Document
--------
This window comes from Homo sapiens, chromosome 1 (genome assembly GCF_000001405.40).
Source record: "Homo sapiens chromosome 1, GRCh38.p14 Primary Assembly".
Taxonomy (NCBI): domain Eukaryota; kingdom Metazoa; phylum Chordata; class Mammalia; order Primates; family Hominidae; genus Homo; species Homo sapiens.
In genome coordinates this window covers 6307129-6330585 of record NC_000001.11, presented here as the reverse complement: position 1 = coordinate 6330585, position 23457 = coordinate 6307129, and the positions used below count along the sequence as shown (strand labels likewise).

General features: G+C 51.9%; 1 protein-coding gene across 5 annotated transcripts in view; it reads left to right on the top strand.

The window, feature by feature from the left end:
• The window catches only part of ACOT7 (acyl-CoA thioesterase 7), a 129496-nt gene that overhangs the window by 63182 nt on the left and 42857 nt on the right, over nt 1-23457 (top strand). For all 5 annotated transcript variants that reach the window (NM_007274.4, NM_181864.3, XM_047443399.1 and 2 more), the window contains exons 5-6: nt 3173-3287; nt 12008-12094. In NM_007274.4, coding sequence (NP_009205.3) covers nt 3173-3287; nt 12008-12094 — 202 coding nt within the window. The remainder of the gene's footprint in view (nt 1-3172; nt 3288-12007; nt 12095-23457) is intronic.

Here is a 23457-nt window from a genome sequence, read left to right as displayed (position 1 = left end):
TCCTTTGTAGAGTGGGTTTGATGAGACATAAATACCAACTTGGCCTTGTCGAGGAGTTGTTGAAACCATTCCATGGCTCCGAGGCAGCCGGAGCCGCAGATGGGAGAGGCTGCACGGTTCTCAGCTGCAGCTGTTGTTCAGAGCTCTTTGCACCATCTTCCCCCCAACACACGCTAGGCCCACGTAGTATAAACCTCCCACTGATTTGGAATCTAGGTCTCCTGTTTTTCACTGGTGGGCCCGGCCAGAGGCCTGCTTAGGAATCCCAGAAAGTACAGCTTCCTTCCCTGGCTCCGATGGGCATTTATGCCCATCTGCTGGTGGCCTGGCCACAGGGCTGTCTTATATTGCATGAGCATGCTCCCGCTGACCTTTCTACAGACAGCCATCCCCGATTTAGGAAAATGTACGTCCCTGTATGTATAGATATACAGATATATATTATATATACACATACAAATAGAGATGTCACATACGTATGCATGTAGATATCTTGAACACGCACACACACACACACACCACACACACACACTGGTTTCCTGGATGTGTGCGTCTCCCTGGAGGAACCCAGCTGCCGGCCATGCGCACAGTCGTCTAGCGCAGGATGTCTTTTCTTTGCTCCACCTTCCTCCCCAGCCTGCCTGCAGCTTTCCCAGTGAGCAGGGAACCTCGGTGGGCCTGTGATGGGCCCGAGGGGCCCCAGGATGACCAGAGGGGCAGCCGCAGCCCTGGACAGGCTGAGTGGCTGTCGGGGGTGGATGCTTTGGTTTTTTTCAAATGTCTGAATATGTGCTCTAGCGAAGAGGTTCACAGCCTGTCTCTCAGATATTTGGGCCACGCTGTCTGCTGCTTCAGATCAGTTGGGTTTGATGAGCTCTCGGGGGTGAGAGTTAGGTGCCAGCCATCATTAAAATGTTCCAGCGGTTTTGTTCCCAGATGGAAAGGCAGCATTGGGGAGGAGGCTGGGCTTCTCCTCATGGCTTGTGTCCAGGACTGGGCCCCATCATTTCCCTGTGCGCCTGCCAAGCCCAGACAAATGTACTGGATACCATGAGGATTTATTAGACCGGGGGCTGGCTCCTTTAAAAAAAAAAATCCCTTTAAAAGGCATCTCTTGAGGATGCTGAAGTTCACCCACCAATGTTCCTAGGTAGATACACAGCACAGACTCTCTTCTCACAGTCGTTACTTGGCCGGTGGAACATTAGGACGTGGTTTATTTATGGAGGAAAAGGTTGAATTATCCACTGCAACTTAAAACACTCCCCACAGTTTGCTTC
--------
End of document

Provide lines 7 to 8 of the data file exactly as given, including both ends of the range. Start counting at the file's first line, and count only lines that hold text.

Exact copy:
• The window catches only part of ACOT7 (acyl-CoA thioesterase 7), a 129496-nt gene that overhangs the window by 63182 nt on the left and 42857 nt on the right, over nt 1-23457 (top strand). For all 5 annotated transcript variants that reach the window (NM_007274.4, NM_181864.3, XM_047443399.1 and 2 more), the window contains exons 5-6: nt 3173-3287; nt 12008-12094. In NM_007274.4, coding sequence (NP_009205.3) covers nt 3173-3287; nt 12008-12094 — 202 coding nt within the window. The remainder of the gene's footprint in view (nt 1-3172; nt 3288-12007; nt 12095-23457) is intronic.

Here is a 23457-nt window from a genome sequence, read left to right as displayed (position 1 = left end):